At 11pm tomorrow (Saturday), the runners will start out on the marathon odyssey. Look out for Kipchoge, Desisa, Kitata or Lemma. It will make for great live viewing going into Sunday morning.

AGUISÍN BREISE

Tokyo (meaning ‘capital city’) is a long ways from Olympia, Greece and 776 BC. The modern Olympics started in Athens in 1896 and the first Irishman to win an Olympic title (tennis) was John Pius Boland, a Dub. Mrs Crowley, Fianna Fáil TD for South Kerry, was related to him through marriage.

Olympics back then was celebrated amateur sport, alas a long way from the sham amateurism and professionalism of the modern Olympics, which still enthrals, entertains and inspires.

While every sane person is fast asleep, why would someone go down to a lake in the dark of an early January morning to break the overnight ice and push out into the water? Brrr… Olympic spirit. Ard –fhir is mná. Gaisce gan teorainn.

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Almost impossible to look beyond East Kerry but Dingle are best placed to challenge

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Adam Moynihan breaks down the groups and likely contenders in the 2023 Kerry Senior Football Championship

Group 1: East Kerry, South Kerry, West Kerry, Templenoe

Defending champions East Kerry are on the hunt for their fourth county title in five years and with a talented squad that’s looking as stacked as ever, only the brave would back against them.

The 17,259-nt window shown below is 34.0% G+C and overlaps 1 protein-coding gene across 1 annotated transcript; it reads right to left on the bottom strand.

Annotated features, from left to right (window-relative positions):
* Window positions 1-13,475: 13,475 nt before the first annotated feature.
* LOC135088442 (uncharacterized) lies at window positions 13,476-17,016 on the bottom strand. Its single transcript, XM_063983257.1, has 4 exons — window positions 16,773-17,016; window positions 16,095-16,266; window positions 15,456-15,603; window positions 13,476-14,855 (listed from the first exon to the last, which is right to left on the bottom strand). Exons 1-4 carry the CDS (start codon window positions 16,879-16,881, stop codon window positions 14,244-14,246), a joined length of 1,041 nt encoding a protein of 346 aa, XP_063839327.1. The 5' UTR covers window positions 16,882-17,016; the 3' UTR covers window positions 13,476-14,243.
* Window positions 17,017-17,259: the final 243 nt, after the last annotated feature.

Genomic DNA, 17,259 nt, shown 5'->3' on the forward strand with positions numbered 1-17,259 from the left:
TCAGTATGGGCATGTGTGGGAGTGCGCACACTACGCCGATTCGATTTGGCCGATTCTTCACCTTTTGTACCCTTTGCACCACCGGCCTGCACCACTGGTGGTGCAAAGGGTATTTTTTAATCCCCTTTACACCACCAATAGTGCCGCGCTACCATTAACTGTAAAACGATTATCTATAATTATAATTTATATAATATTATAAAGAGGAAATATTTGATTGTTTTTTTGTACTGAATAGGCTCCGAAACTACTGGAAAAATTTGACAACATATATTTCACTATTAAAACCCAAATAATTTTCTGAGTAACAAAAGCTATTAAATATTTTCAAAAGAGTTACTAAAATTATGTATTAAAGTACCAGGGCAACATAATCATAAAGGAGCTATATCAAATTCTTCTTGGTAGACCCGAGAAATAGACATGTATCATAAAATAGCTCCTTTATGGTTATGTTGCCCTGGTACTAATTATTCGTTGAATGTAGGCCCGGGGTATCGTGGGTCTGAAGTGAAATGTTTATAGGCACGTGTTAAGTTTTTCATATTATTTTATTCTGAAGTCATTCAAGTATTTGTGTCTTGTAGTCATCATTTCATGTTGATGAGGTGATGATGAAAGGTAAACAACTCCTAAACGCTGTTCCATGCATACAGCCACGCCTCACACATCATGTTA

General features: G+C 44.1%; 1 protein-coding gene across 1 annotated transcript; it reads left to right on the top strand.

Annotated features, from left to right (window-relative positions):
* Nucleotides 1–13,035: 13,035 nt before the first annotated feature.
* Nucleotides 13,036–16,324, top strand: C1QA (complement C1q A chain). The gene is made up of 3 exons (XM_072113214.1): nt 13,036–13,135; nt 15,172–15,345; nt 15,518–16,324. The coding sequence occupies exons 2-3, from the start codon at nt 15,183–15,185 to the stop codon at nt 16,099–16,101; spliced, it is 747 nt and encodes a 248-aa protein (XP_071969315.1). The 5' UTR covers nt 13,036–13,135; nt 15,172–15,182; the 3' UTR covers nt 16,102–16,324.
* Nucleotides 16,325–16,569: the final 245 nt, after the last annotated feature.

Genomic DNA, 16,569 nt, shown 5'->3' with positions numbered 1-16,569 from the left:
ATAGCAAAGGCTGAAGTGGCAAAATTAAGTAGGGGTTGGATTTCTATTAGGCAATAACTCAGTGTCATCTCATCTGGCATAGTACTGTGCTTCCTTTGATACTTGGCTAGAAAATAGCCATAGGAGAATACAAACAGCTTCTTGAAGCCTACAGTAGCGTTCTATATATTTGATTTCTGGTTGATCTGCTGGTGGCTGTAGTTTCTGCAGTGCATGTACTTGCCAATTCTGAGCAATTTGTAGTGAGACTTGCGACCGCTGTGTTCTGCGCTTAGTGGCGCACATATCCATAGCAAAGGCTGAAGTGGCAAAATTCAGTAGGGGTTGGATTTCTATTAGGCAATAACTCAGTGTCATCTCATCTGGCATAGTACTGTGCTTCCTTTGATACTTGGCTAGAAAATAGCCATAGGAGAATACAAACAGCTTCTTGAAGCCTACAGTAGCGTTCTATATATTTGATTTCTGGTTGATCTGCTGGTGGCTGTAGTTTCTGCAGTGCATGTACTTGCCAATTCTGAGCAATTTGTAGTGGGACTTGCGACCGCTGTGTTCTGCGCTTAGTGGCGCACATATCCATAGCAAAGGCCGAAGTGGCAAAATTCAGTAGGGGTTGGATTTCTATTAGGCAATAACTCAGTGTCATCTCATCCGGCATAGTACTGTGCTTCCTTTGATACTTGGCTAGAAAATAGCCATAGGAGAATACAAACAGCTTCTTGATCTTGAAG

Rathmore’s promotion back to senior level means that Kerry players Shane Ryan and Paul Murphy are missing from last year’s nine-point final victory over Mid Kerry but East Kerry’s strength in depth in all sectors means that no individual player is irreplaceable – excepting the obvious.

David Clifford’s performance for the ages in Fossa’s landmark intermediate semi-final win over Stacks provided a stark reminder of his awe-inspiring talents. Paudie Clifford was excellent too and this year the Two Mile brothers are joined on the panel by four clubmates – another glaring indicator of how far Fossa have come.

James O’Donoghue must be considered an injury doubt after only managing a cameo in Legion’s last outing but his clubmates Brian Kelly, Jonathan Lyne, Darragh Lyne and Cian Gammell are all likely to feature. Current Kerry senior panelists Chris O’Donoghue and Darragh Roche (Glenflesk), Ronan Buckley and Ruairí Murphy (Listry), and Donal O’Sullivan (Kilgarvan) would also be expected to play their part, with plenty of young talent from all seven clubs hoping to break into the starting line-up.